Damian's planetary work is absolutely phenomenal, but I think NASA's flyby missions and the Hubble had a slight advantage and edge.
You might have a better than average C9.25 and your seeing might be better than mine (on average). In addition, your eyes might prefer the brighter image afforded by the larger aperture scope (about 1.6- to 1.7-fold greater effective area compared to an AP155, correcting for the CO and scattering off the primary and secondary). Some days, that's the case for me. Other days, my eyes prefer views that are less bright, but have other good attributes. Example: the Moon and Mars often look better in my Zeiss 130 mm f/7.7 APQ compared to my AP155 f/7 EDF (to my eye, the blacks in the Zeiss are blacker). For my style of observing and location, aperture doesn't always win.
You don't need to convince me that SCTs are useful (although I have an AP 10" Mak-Cass and a Tak Mewlon 300, I can still see getting a cherry C-14 someday). The AP Mak-Cass is as good as others have noted. In addition to providing high quality views on the Moon and planets, I've used it to see the central star in M57 (directly overhead and at very high magnification ~ 950x both at home and more recently at the Black Forest Star Party).
LOL, yeah...comparing Damien's work with the NASA flyby's is an exaggeration; but some of his and other's work is getting awful close to what one would expect from some of the observatories.
I'd love to have one of those AP Mak's, or at least get to use one someday; haven't been around one yet to have the chance, but always wanted to try. I hear they're really good, even better than Mewlons. I'll bet you get some outstanding views from your scopes.
I'll agree with you on the higher contrast of the refractor, my 4" does quite nicely in that department too. That's one of the things that I really like about them. Even as a 4" I'm continually amazed how well it can find and pull in dim galaxies, and I attribute that to the contrast.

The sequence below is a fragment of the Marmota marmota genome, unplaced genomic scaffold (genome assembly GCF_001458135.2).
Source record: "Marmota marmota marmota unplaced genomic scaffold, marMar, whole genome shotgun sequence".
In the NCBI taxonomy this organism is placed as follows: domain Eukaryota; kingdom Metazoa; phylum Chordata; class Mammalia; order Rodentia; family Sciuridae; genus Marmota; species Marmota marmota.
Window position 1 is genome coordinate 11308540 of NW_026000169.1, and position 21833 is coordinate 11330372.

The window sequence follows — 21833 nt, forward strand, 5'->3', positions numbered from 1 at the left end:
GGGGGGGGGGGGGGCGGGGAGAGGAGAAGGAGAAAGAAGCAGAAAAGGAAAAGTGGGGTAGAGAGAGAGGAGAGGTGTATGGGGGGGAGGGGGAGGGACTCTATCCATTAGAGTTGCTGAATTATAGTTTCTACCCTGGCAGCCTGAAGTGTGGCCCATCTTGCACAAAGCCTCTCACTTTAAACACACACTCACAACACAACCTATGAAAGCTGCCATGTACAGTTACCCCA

The more I think about it, you could have a point about people's preferences for contrast. I was out over the weekend on the Moon and Jupiter, with high shelf clouds moving through messing transparency up, while giving excellent P8 seeing. The slight decrease in contrast from the clouds actually boosted the detail I was seeing. On Jupiter the effect was like my scope had gone from a 4" to a 5" refractor with a polarizing filter. I remember that same thing back in '09 on Mars. For the Moon & planets, it seems the decrease in contrast can help to bring out detail. Other times, I want all the contrast I can get and an SCT doesn't do well on that IMO - that was my one complaint with the 9.25, that it didn't do as well visually on DSO's as I'd hoped. Up to that point I'd owned newts for about 20 years.
BTW - the 4" is all I currently own, hoping to either find the room here for another dob. If not, then I'll pickup a C8 or 9.25 to ride on my CG-5, though I have been considering a C6R or ES-150 OTA for DSO work. So I hope I've been able to keep my comments unbiased, since I really don't tie myself down to one type of scope.
Anyway, best to you here, I'm out for a while, maybe the whole night.